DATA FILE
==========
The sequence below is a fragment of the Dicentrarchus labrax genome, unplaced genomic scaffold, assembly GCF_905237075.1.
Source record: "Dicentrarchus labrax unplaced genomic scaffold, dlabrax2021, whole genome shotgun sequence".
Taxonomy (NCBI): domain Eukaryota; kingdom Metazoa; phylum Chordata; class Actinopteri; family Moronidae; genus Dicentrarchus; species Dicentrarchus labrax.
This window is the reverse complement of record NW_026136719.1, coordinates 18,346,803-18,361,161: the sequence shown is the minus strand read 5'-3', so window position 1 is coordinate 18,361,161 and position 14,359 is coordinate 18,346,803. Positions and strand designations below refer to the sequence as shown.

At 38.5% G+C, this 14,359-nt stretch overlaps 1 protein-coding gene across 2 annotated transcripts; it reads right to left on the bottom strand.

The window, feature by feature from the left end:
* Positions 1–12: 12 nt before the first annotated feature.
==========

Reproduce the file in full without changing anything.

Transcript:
The sequence below is a fragment of the Dicentrarchus labrax genome, unplaced genomic scaffold, assembly GCF_905237075.1.
Source record: "Dicentrarchus labrax unplaced genomic scaffold, dlabrax2021, whole genome shotgun sequence".
Taxonomy (NCBI): domain Eukaryota; kingdom Metazoa; phylum Chordata; class Actinopteri; family Moronidae; genus Dicentrarchus; species Dicentrarchus labrax.
This window is the reverse complement of record NW_026136719.1, coordinates 18,346,803-18,361,161: the sequence shown is the minus strand read 5'-3', so window position 1 is coordinate 18,361,161 and position 14,359 is coordinate 18,346,803. Positions and strand designations below refer to the sequence as shown.

At 38.5% G+C, this 14,359-nt stretch overlaps 1 protein-coding gene across 2 annotated transcripts; it reads right to left on the bottom strand.

The window, feature by feature from the left end:
* Positions 1–12: 12 nt before the first annotated feature.